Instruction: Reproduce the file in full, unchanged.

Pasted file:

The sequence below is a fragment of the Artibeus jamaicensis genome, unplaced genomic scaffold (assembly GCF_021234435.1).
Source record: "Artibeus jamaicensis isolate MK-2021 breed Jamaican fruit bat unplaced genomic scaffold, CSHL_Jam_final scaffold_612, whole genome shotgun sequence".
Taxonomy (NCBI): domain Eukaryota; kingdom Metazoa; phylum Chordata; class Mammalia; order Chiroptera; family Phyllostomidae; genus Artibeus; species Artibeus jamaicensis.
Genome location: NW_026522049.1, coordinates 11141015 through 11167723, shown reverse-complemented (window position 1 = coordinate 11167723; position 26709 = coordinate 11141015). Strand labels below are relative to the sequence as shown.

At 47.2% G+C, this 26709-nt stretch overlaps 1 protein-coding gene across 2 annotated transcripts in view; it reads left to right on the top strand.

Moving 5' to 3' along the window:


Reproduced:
The sequence below is a fragment of the Artibeus jamaicensis genome, unplaced genomic scaffold (assembly GCF_021234435.1).
Source record: "Artibeus jamaicensis isolate MK-2021 breed Jamaican fruit bat unplaced genomic scaffold, CSHL_Jam_final scaffold_612, whole genome shotgun sequence".
Taxonomy (NCBI): domain Eukaryota; kingdom Metazoa; phylum Chordata; class Mammalia; order Chiroptera; family Phyllostomidae; genus Artibeus; species Artibeus jamaicensis.
Genome location: NW_026522049.1, coordinates 11141015 through 11167723, shown reverse-complemented (window position 1 = coordinate 11167723; position 26709 = coordinate 11141015). Strand labels below are relative to the sequence as shown.

At 47.2% G+C, this 26709-nt stretch overlaps 1 protein-coding gene across 2 annotated transcripts in view; it reads left to right on the top strand.

Moving 5' to 3' along the window: